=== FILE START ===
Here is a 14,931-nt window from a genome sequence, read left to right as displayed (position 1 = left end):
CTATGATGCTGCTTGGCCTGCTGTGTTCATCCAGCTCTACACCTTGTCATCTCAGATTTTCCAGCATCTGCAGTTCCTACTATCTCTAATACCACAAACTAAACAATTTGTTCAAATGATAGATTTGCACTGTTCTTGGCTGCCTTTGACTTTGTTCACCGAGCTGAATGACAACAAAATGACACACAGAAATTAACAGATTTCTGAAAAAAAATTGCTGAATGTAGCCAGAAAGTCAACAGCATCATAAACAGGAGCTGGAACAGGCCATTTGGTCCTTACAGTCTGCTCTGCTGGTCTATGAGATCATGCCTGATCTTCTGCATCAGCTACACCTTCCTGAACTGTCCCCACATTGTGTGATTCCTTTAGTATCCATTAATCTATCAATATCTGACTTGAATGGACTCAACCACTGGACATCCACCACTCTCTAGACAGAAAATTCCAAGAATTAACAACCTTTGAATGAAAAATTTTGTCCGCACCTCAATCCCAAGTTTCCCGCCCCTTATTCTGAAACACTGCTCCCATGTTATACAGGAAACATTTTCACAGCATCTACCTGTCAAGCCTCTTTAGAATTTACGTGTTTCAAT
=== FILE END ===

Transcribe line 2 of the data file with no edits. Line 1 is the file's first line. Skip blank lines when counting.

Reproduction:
CTATGATGCTGCTTGGCCTGCTGTGTTCATCCAGCTCTACACCTTGTCATCTCAGATTTTCCAGCATCTGCAGTTCCTACTATCTCTAATACCACAAACTAAACAATTTGTTCAAATGATAGATTTGCACTGTTCTTGGCTGCCTTTGACTTTGTTCACCGAGCTGAATGACAACAAAATGACACACAGAAATTAACAGATTTCTGAAAAAAAATTGCTGAATGTAGCCAGAAAGTCAACAGCATCATAAACAGGAGCTGGAACAGGCCATTTGGTCCTTACAGTCTGCTCTGCTGGTCTATGAGATCATGCCTGATCTTCTGCATCAGCTACACCTTCCTGAACTGTCCCCACATTGTGTGATTCCTTTAGTATCCATTAATCTATCAATATCTGACTTGAATGGACTCAACCACTGGACATCCACCACTCTCTAGACAGAAAATTCCAAGAATTAACAACCTTTGAATGAAAAATTTTGTCCGCACCTCAATCCCAAGTTTCCCGCCCCTTATTCTGAAACACTGCTCCCATGTTATACAGGAAACATTTTCACAGCATCTACCTGTCAAGCCTCTTTAGAATTTACGTGTTTCAAT